Helping kids cope with tragedy

I sit here reading yet another story about a tragic school shooting, one where young lives were taken well before their time and other young lives must continue with shadows of the tragedy plaguing them for decades to come. It’s a depressing reality that our kids are in danger, not just from drugs, unprotected sex, and recklessness, but from other kids with guns.

It’s also a sad reality that kids are moved through our school systems with obvious social and mental issues and that these same kids have access to guns. They see other school shootings and envision them as glorified, thereby feeding their need for notoriety. The cycle continues, and our children are the victims.

Perhaps the saddest reality of all is that the teenage years have just become a whole lot harder. While uncomfortable parent-teen conversations have been around since Mike from the Brady Bunch had to explain the birds and the bees, how in the world do we talk to our children about the violence that has permeated what was once a safe place?

  1. We can begin by getting ourselves straight first. If we approach our children with fear and anxiety, we will build fear and anxiety within them. Talk to your spouse and your friends about the madness, vent your fears and frustrations, then pull it together for your kids. They will take their cue from you. They will be fearful of those things for which you have instilled fear. So present a calm demeanor that will leave the lines of communication open so you can…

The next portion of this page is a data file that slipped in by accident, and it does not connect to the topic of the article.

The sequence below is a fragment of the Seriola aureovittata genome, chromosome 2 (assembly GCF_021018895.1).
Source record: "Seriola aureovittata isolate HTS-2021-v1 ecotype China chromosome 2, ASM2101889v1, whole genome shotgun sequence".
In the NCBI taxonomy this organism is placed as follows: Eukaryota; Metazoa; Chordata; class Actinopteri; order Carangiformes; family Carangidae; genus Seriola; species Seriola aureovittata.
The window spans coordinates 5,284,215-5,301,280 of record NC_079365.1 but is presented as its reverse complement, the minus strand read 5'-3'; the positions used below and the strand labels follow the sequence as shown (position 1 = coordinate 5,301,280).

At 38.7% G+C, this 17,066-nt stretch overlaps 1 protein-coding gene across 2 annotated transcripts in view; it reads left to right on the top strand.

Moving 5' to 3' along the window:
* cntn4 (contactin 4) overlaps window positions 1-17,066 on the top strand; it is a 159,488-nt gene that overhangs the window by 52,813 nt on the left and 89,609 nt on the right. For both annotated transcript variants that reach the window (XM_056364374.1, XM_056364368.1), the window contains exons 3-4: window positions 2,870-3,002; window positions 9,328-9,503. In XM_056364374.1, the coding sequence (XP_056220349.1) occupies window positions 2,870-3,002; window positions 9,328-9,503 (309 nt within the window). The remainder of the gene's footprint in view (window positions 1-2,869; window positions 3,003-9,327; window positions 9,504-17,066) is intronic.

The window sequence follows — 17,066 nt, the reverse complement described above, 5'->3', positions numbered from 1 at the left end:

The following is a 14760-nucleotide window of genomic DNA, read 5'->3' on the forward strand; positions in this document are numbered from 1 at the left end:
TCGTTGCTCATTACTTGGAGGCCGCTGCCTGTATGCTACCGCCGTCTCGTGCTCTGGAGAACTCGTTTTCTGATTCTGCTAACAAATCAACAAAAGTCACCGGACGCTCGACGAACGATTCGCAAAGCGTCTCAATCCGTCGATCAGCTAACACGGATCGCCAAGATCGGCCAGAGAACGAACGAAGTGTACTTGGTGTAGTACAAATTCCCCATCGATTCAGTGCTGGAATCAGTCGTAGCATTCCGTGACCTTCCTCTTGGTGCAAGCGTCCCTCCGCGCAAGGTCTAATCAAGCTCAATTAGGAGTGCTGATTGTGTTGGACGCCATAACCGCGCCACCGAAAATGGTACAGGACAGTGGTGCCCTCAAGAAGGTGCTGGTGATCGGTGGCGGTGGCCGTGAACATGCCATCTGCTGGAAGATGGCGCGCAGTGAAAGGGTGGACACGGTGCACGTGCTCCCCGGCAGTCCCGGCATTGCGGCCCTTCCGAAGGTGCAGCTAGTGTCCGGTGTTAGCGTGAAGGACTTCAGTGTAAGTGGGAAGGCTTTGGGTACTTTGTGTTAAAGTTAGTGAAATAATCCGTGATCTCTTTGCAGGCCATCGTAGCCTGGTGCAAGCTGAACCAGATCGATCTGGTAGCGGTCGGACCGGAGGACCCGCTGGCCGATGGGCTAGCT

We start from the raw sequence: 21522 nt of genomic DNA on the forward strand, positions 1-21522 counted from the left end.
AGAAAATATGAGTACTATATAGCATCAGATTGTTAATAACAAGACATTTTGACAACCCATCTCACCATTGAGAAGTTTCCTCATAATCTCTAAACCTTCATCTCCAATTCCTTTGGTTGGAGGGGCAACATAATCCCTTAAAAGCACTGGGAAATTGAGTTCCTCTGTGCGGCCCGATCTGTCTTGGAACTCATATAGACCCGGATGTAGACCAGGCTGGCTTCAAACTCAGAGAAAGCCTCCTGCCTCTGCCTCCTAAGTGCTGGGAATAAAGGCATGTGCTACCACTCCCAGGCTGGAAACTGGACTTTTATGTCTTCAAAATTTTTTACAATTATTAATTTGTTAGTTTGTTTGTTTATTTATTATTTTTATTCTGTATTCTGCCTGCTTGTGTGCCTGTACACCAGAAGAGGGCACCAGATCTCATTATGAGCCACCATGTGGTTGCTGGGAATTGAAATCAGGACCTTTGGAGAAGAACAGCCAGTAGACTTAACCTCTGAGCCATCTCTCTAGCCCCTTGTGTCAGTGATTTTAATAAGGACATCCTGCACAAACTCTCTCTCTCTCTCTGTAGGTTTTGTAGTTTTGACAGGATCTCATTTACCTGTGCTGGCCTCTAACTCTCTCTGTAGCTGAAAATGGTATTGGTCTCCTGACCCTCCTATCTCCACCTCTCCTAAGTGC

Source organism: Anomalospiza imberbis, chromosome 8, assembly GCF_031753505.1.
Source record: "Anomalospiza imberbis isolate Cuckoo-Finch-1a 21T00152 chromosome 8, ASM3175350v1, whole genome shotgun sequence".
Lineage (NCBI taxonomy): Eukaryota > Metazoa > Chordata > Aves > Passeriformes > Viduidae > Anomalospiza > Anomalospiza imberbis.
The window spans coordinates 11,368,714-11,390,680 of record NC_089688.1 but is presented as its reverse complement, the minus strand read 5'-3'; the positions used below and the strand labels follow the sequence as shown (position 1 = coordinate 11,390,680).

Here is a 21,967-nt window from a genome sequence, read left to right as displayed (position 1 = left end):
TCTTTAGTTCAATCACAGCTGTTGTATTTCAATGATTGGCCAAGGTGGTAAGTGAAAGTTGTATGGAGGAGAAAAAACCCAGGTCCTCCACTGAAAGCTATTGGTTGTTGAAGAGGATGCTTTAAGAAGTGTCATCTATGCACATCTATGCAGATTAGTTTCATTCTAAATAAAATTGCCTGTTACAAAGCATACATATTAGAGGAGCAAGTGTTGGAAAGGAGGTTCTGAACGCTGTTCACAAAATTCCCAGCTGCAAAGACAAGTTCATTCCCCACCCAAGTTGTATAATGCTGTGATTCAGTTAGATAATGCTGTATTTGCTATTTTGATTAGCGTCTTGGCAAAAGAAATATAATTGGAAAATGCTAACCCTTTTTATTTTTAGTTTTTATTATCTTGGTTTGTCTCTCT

2. Just listen. You may prompt your children by asking if their friends or teachers are talking about the shootings, and then let them share their perceptions. Based on their tone, their level of anxiety, and their perspective, you can then determine how to respond. If your teens seem especially agitated, help them to put their fear into perspective. In reality,  the odds of a school shooting are still small and school still remains a safe haven for the vast majority of students in America. Help your kids see that while these events comprise the headlines for every news media outlet out there, statistically speaking, they are not something to fear on a daily basis.
  3. In listening to your kids, you’ll probably notice that most put themselves in the position of the students at Marjory Stoneman Douglas High School. They imagine what they would do in a similar position. Would they bravely stand up and put their life on the line for their peers? Would they run? Would they hide? Would they try to wrestle the gun from the shooter? It is natural for kids to imagine themselves in the situation and sometimes take on the persona of the hero. So ask them: What do you think you would do? Listen carefully to their response. Then talk them through their options, the smart and best ways to respond in emergency situations. Use these tragedies as an opportunity to educate and plan.

It’s hard to find something positive in such a horrible tragedy as a school shooting.  Perhaps one constructive outcome to come out of these nightmares is that they force us to self-reflect, as a nation, as a public school system, and as parents. Are we doing enough to keep our kids safe? What can we do to end these tragedies?

 

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